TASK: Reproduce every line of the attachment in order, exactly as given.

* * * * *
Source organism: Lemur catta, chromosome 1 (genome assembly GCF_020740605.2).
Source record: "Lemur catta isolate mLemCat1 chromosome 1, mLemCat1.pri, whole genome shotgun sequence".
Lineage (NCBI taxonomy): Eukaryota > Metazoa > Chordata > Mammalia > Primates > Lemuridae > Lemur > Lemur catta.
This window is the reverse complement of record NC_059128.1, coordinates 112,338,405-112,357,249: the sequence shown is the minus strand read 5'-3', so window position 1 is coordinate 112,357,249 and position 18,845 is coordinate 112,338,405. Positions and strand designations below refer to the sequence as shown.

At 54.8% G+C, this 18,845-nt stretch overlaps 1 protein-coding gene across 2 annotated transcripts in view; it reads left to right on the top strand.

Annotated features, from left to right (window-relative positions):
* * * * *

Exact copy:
Source organism: Lemur catta, chromosome 1 (genome assembly GCF_020740605.2).
Source record: "Lemur catta isolate mLemCat1 chromosome 1, mLemCat1.pri, whole genome shotgun sequence".
Lineage (NCBI taxonomy): Eukaryota > Metazoa > Chordata > Mammalia > Primates > Lemuridae > Lemur > Lemur catta.
This window is the reverse complement of record NC_059128.1, coordinates 112,338,405-112,357,249: the sequence shown is the minus strand read 5'-3', so window position 1 is coordinate 112,357,249 and position 18,845 is coordinate 112,338,405. Positions and strand designations below refer to the sequence as shown.

At 54.8% G+C, this 18,845-nt stretch overlaps 1 protein-coding gene across 2 annotated transcripts in view; it reads left to right on the top strand.

Annotated features, from left to right (window-relative positions):